Additional features and advantages of the present invention are described in, and will be apparent from, the detailed description of the presently preferred embodiments and from the drawings. Like numbers are used to indicate like components in the various embodiments.
The accompanying drawings, which are incorporated in and constitute a part of this specification, illustrate embodiments of the invention and, together with the general description of the invention given above, and the detailed description given below, serve to explain the principles of the invention.
In the detailed description that follows, it will be evident that the icemaker control module of the current invention is optimized for efficient assembly. The innovations included in the specifically described embodiments of an icemaker control module are applicable to other icemakers and their control modules, with appropriate adaptations to match the icemaker interfaces. The icemaker control module includes the following features for ease of assembly:
The icemaker control module, when pushed onto the icemaker, mechanically couples to the ejector shaft. And, it electrically couples to the thermostat, ground wire, and heater element on the icemaker. These couplings are accomplished without the use of wires or connectors.
The electrical circuits of the icemaker control module are assembled upon an insert molded circuit board. The electrical traces within the insert-molded circuit board are manufactured starting with a single copper sheet. Lance features formed in the electrical traces electrically couple to electrical components to complete the circuits. The lance features also mechanically retain the electrical component connections.
Three subminiature switches and a motor are configured to push onto the insert-molded circuit board without the use of connectors or soldering.
The insert-molded circuit board is configured to push onto a base.
A one-piece gear with integrated cam-like control surfaces is configured to push onto the base. The gear does not have any metal or electrically conductive parts.
A water fill system to control the fill-time of the ice mold has a fill lever configured to push onto the base. In an adjustable embodiment of the system a water fill adjust lever is configured to push onto the base, and adjustably position the fill lever. The adjustable embodiment of the system will be described first, followed by the not adjustable embodiment of the system.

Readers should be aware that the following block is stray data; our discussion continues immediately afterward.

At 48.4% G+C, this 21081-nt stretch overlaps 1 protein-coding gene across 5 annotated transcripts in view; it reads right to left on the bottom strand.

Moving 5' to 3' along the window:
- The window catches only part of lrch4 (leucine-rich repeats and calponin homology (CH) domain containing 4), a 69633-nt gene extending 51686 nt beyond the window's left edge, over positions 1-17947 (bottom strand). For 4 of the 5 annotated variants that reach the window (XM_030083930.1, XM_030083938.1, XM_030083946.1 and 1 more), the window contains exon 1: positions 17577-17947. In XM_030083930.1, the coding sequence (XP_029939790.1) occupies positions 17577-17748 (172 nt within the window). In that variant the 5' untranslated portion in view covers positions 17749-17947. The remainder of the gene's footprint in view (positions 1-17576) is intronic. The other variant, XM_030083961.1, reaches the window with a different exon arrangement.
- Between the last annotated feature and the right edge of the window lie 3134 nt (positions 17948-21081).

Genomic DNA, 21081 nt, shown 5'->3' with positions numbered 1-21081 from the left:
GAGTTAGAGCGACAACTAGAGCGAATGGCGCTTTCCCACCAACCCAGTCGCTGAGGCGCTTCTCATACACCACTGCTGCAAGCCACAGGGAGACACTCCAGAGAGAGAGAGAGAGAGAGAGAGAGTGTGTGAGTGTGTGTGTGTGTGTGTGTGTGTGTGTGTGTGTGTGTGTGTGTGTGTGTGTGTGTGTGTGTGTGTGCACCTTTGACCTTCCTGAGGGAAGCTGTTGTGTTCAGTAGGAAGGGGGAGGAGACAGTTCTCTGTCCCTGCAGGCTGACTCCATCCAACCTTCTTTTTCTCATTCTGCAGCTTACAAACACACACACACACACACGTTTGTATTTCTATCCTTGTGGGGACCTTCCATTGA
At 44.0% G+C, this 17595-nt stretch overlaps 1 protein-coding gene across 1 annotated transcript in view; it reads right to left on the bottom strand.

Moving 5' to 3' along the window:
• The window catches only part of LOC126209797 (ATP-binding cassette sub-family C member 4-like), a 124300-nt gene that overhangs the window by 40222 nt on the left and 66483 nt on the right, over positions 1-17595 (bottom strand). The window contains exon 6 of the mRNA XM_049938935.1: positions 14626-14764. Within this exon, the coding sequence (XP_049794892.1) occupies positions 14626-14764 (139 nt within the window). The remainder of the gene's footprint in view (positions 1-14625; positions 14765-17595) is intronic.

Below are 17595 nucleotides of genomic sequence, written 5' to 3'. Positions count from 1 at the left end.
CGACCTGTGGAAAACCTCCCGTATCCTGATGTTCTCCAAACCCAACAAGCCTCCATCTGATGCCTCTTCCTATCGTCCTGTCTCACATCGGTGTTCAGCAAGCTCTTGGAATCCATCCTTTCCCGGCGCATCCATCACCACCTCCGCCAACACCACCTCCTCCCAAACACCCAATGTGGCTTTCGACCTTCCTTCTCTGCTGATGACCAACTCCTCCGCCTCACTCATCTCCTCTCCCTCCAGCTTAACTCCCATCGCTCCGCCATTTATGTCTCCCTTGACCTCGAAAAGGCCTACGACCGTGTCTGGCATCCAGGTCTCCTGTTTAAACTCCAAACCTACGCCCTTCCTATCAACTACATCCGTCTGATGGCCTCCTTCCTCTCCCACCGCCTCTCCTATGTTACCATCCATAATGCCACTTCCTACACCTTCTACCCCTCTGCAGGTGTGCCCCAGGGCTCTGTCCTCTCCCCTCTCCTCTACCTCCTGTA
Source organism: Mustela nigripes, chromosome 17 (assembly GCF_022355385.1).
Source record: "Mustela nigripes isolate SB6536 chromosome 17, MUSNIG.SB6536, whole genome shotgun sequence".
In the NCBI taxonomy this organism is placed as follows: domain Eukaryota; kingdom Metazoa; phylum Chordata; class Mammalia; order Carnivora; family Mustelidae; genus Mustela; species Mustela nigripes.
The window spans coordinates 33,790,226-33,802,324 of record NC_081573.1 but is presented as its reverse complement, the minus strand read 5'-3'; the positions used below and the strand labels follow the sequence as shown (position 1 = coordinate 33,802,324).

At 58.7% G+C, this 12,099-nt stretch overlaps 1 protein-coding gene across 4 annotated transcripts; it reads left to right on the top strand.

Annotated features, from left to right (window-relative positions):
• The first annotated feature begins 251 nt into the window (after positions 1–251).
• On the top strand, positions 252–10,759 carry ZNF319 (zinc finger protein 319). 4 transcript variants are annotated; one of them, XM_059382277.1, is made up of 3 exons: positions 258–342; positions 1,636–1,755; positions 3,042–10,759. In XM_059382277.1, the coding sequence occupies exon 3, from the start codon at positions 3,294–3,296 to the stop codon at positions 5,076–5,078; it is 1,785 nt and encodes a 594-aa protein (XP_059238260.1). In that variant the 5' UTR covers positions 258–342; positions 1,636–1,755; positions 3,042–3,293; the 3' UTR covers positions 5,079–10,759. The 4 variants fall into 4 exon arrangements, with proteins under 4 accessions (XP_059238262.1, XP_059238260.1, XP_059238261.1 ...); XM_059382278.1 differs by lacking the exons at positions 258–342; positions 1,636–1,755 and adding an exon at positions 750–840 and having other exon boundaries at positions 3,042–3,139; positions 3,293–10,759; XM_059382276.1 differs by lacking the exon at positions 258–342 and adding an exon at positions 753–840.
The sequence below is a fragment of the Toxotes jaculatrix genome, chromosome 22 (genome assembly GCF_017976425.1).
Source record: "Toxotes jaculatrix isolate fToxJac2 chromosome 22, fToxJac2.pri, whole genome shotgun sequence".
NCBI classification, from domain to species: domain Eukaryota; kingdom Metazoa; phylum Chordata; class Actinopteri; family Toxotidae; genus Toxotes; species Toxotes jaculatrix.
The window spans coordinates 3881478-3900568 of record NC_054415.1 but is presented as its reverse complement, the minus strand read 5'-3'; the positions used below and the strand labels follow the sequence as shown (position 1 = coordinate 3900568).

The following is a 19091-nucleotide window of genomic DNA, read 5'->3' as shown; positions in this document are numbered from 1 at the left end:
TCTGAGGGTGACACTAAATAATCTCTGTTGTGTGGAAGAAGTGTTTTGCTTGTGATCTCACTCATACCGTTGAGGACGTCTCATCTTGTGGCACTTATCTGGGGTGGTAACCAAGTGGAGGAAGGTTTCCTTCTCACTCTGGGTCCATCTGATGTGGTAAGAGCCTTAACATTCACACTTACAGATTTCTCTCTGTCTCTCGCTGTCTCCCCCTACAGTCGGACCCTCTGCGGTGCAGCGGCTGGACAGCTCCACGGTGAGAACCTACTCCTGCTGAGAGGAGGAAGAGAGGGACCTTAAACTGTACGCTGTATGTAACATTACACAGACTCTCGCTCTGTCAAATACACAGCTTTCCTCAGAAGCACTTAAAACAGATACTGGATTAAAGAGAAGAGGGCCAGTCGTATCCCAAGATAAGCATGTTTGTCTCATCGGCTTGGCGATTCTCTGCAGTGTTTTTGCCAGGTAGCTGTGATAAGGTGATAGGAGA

In a first embodiment, a bail pivot, a bail rod, and a spring combine to be driven by a control surface on the one-piece gear to sense when ice making should be temporarily halted. The same parts sense when ice-making should be restarted. The bail pivot and bail rod are configured to push onto the base. The bail arm, being a portion of the icemaker rather than the control module, is unchanged.
In a second embodiment, a paddle is used instead of a bail arm. A mechanical off switch provides an easily identified method to turn off the icemaker rather than lifting the bail arm of the first embodiment, or the paddle of the second embodiment.
For either embodiment, a delay drive with energy savings benefits may be incorporated.
Each of the features above will be further described with reference to specific figures. Because the icemaker and icemaker control module usually mount in a uniform orientation on the left (as viewed by a person looking into the freezer) wall of a freezer, that orientation will be used to define, for descriptive purposes, the “front”. Front will mean the front of the refrigerator freezer. Or said in another way, the direction from which a person looks into the freezer. Aft, rear, or a similar term will be used to refer to the opposite direction. Left and right will also refer to as viewed by a person looking into the freezer, unless specifically being used to refer to the left or right of a figure.
With respect to
The icemaker control module 10 forward end has a base 38. Snapped to the base 38, is an insert molded circuit board 40 having a bus pin 41, the connector 13, an access hole 43, a barrier 45 best seen in